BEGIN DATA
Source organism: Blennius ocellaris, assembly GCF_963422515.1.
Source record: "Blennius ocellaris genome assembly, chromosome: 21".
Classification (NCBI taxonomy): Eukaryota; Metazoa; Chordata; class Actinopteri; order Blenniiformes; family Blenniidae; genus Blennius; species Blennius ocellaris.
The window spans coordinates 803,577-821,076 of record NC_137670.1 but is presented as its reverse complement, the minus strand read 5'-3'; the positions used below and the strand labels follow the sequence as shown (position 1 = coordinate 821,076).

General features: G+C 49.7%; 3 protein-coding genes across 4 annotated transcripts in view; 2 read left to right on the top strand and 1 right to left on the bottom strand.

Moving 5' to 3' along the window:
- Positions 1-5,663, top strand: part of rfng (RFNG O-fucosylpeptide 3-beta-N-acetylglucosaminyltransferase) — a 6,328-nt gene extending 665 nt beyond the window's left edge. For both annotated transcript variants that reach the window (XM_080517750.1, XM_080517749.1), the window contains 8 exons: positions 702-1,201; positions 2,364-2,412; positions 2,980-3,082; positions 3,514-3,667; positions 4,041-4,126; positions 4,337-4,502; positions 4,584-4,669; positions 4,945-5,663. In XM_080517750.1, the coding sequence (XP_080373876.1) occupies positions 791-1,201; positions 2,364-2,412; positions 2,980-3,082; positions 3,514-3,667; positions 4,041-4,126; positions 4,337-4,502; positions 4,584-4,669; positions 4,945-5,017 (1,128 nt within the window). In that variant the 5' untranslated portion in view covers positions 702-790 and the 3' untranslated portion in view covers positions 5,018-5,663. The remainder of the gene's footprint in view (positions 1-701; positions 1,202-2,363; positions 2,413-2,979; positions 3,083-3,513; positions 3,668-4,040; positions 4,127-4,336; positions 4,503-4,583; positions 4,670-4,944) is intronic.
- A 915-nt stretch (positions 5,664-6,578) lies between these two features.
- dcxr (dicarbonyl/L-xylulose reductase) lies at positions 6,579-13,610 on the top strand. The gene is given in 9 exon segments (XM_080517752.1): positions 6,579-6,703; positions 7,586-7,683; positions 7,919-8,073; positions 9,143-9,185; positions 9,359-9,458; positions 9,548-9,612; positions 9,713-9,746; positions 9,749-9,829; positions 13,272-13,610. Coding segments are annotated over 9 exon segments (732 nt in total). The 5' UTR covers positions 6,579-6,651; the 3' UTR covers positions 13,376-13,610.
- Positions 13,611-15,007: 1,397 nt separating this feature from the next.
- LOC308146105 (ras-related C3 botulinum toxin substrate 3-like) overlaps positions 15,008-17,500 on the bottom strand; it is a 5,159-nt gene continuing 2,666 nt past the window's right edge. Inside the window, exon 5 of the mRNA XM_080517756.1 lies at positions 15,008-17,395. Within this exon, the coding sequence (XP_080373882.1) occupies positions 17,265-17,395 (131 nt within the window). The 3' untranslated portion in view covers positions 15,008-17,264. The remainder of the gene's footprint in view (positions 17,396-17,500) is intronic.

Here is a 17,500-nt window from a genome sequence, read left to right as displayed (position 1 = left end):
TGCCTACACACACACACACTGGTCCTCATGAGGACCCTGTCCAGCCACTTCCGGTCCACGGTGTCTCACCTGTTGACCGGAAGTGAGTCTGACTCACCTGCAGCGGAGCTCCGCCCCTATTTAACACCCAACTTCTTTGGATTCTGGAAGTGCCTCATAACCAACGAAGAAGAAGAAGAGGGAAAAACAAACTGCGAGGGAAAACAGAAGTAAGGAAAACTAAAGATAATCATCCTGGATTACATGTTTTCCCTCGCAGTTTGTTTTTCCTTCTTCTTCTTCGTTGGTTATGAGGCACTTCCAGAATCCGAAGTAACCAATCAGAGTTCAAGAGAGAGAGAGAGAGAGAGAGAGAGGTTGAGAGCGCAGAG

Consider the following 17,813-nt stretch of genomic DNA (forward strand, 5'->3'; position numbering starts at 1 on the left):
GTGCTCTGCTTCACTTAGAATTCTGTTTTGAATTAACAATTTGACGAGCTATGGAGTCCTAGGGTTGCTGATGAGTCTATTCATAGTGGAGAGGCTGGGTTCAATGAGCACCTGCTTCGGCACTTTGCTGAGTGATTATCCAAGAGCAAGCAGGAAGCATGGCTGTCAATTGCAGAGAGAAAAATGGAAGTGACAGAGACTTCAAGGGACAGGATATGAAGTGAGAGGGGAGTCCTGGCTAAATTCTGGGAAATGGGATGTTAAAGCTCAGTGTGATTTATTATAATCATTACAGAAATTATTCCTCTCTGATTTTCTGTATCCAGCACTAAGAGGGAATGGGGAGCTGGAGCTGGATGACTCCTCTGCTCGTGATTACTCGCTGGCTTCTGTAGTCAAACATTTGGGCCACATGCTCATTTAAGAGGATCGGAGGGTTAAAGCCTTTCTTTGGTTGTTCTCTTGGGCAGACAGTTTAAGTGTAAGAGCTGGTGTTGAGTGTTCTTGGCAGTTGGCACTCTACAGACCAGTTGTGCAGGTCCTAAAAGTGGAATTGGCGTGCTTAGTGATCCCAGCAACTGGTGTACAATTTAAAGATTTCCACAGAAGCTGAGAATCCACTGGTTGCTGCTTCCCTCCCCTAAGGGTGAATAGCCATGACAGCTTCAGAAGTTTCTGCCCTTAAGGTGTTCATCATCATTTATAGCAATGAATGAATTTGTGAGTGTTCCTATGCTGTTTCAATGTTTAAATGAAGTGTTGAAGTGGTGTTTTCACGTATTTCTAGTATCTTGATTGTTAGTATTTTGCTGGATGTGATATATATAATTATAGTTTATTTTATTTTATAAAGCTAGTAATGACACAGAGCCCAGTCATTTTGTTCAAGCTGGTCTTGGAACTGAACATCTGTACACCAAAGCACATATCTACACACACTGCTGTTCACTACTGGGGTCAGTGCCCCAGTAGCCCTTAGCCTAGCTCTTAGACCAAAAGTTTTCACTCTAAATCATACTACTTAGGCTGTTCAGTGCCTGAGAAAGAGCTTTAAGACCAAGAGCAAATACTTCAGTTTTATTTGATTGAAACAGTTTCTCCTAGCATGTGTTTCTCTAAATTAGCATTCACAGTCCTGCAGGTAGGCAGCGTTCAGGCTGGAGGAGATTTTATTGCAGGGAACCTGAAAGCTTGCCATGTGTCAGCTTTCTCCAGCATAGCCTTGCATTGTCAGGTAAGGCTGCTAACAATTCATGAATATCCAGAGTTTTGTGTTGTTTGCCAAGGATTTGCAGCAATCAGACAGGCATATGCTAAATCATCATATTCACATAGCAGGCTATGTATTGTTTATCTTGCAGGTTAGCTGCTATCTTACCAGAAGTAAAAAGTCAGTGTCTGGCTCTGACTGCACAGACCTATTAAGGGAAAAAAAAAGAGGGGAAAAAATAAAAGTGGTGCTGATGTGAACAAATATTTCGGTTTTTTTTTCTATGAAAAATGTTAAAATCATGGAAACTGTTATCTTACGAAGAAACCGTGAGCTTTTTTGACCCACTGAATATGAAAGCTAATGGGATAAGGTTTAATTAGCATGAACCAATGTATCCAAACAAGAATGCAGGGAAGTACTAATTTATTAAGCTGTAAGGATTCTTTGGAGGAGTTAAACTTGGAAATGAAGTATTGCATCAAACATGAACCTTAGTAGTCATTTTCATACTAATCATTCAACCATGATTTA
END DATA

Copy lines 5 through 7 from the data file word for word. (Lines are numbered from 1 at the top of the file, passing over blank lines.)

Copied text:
General features: G+C 49.7%; 3 protein-coding genes across 4 annotated transcripts in view; 2 read left to right on the top strand and 1 right to left on the bottom strand.

Moving 5' to 3' along the window:
- Positions 1-5,663, top strand: part of rfng (RFNG O-fucosylpeptide 3-beta-N-acetylglucosaminyltransferase) — a 6,328-nt gene extending 665 nt beyond the window's left edge. For both annotated transcript variants that reach the window (XM_080517750.1, XM_080517749.1), the window contains 8 exons: positions 702-1,201; positions 2,364-2,412; positions 2,980-3,082; positions 3,514-3,667; positions 4,041-4,126; positions 4,337-4,502; positions 4,584-4,669; positions 4,945-5,663. In XM_080517750.1, the coding sequence (XP_080373876.1) occupies positions 791-1,201; positions 2,364-2,412; positions 2,980-3,082; positions 3,514-3,667; positions 4,041-4,126; positions 4,337-4,502; positions 4,584-4,669; positions 4,945-5,017 (1,128 nt within the window). In that variant the 5' untranslated portion in view covers positions 702-790 and the 3' untranslated portion in view covers positions 5,018-5,663. The remainder of the gene's footprint in view (positions 1-701; positions 1,202-2,363; positions 2,413-2,979; positions 3,083-3,513; positions 3,668-4,040; positions 4,127-4,336; positions 4,503-4,583; positions 4,670-4,944) is intronic.